|Publication number||US7259449 B2|
|Application number||US 11/089,769|
|Publication date||Aug 21, 2007|
|Filing date||Mar 16, 2005|
|Priority date||Sep 27, 2004|
|Also published as||CA2516576A1, EP1640325A2, EP1640325A3, US7629678, US7642127, US7935555, US20060079098, US20070298541, US20080038876, US20100072595|
|Publication number||089769, 11089769, US 7259449 B2, US 7259449B2, US-B2-7259449, US7259449 B2, US7259449B2|
|Inventors||Philip D. Floyd|
|Original Assignee||Idc, Llc|
|Export Citation||BiBTeX, EndNote, RefMan|
|Patent Citations (107), Non-Patent Citations (24), Referenced by (24), Classifications (13), Legal Events (6)|
|External Links: USPTO, USPTO Assignment, Espacenet|
This application claims priority to U.S. Provisional Patent Application No. 60/613,569 entitled “METHOD AND DEVICE FOR SEALING A SUBSTRATE” and filed on Sep. 27, 2004. The disclosure of the above-described filed application is hereby incorporated by reference in its entirety.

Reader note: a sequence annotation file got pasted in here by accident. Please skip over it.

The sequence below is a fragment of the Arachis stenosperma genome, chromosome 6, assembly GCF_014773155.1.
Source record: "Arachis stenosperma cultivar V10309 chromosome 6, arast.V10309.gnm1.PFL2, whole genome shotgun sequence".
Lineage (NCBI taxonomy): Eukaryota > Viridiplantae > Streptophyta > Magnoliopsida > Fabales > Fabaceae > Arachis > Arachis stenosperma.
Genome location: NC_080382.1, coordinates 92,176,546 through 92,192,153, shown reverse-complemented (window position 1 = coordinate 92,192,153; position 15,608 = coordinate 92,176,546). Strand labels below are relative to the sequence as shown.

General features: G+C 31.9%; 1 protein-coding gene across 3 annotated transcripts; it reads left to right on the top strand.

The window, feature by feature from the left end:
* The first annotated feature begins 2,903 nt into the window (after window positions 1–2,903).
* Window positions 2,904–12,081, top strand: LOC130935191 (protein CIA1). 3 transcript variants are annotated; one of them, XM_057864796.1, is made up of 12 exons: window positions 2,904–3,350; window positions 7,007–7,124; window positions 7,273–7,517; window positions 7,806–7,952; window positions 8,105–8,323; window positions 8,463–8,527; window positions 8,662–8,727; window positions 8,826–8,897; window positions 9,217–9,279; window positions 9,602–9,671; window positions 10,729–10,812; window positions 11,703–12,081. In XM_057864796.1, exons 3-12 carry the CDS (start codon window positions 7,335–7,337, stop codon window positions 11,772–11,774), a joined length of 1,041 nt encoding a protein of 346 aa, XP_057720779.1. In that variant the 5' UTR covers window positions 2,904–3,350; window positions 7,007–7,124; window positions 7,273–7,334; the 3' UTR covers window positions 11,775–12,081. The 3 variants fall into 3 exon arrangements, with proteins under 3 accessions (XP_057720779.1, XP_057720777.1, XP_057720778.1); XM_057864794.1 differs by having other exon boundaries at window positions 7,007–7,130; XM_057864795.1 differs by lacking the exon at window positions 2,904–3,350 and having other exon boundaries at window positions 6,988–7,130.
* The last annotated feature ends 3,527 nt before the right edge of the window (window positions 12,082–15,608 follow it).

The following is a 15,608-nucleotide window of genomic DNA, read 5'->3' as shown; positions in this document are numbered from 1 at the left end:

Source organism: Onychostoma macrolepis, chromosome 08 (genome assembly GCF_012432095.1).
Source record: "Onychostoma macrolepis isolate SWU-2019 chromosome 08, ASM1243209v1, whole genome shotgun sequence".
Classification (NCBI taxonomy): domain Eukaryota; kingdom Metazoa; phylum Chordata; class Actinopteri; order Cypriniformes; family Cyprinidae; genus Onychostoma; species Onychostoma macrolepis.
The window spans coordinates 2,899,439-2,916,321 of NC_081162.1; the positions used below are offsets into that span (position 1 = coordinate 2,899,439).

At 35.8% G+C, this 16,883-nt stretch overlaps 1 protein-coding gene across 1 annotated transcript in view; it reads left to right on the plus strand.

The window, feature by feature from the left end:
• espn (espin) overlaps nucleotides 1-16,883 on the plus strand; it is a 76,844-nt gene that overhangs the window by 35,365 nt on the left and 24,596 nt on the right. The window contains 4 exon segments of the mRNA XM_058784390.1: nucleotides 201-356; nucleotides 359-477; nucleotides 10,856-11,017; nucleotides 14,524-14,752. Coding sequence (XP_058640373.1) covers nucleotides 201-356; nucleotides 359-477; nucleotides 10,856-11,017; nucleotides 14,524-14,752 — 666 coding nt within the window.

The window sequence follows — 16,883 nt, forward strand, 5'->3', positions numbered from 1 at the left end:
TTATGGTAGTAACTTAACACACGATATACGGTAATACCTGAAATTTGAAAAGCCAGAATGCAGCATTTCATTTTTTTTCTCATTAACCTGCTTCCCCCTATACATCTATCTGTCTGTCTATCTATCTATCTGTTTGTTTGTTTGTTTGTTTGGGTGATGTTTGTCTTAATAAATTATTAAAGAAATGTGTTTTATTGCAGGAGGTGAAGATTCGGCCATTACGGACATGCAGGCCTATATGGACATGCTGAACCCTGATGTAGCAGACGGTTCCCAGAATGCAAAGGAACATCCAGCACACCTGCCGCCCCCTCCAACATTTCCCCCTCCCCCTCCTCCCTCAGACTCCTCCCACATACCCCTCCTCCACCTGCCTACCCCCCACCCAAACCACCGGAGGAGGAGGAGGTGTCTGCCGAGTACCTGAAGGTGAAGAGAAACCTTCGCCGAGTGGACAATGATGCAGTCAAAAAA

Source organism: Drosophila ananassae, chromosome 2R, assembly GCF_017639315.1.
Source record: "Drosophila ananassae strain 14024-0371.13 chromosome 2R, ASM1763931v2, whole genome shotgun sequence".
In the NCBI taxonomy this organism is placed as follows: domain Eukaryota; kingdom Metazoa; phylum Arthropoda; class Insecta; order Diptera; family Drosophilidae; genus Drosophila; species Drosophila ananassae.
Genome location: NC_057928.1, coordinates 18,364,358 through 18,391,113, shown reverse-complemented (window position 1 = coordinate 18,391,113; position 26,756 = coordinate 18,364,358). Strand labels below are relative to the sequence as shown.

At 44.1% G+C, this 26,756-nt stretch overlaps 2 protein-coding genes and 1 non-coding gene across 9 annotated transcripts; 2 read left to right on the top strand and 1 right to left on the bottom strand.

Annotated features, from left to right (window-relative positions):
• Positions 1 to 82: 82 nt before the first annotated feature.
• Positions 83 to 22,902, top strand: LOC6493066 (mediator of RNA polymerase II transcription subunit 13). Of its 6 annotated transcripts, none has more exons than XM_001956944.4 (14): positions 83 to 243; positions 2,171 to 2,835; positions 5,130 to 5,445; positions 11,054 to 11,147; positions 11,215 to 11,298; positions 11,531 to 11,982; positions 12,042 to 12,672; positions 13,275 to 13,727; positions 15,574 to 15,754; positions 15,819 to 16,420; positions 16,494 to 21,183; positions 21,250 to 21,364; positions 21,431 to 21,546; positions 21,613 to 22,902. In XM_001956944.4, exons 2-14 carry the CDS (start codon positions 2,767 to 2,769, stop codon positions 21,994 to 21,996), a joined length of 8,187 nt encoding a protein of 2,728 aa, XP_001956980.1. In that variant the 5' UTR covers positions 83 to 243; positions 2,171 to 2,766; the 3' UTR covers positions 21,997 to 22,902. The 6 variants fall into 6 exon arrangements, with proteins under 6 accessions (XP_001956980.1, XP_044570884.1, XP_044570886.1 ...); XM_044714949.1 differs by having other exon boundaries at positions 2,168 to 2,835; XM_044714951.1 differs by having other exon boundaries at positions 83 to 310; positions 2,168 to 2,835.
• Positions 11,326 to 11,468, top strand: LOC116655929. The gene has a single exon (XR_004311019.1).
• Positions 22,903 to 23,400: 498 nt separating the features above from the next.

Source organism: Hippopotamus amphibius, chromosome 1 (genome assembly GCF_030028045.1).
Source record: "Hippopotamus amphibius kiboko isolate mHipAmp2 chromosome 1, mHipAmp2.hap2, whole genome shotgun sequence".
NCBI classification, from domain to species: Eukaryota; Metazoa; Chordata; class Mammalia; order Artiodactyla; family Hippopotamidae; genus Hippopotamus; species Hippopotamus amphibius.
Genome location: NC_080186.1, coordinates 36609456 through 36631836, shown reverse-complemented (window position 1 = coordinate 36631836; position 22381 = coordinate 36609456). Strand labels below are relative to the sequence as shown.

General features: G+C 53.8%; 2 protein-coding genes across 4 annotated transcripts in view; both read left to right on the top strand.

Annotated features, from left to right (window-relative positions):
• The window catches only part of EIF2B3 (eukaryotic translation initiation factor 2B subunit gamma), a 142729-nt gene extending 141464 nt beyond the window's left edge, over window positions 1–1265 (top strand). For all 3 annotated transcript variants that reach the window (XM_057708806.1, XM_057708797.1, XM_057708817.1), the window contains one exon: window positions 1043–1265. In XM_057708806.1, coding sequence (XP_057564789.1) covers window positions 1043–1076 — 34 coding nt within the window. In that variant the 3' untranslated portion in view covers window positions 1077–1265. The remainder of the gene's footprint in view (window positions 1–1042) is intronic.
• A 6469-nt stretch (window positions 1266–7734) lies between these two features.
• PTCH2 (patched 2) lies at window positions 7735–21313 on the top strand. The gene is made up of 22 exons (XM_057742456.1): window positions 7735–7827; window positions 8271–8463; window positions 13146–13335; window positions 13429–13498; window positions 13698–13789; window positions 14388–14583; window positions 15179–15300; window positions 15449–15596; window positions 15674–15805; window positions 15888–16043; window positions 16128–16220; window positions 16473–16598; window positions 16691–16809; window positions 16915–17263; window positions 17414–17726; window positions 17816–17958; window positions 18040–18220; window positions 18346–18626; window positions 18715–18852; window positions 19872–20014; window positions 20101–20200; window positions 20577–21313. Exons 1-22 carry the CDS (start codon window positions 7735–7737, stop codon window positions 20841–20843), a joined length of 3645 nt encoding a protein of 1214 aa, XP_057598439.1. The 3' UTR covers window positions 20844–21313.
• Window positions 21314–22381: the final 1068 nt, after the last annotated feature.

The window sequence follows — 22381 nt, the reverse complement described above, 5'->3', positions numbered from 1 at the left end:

1. Field of the Invention
The field of the invention relates to microelectromechanical systems (MEMS), and more particularly to a method of sealing a MEMS device from ambient conditions.
2. Description of the Related Art
Microelectromechanical systems (MEMS) include micro mechanical elements, actuators, and electronics. Micromechanical elements may be created using deposition, etching, and or other micromachining processes that etch away parts of substrates and/or deposited material layers or that add layers to form electrical and electromechanical devices. One type of MEMS device is called an interferometric modulator. An interferometric modulator may comprise a pair of conductive plates, one or both of which may be transparent and/or reflective in whole or part and capable of relative motion upon application of an appropriate electrical signal. One plate may comprise a stationary layer deposited on a substrate, the other plate may comprise a metallic membrane separated from the stationary layer by an air gap. Such devices have a wide range of applications, and it would be beneficial in the art to utilize and/or modify the characteristics of these types of devices so that their features can be exploited in improving existing products and creating new products that have not yet been developed.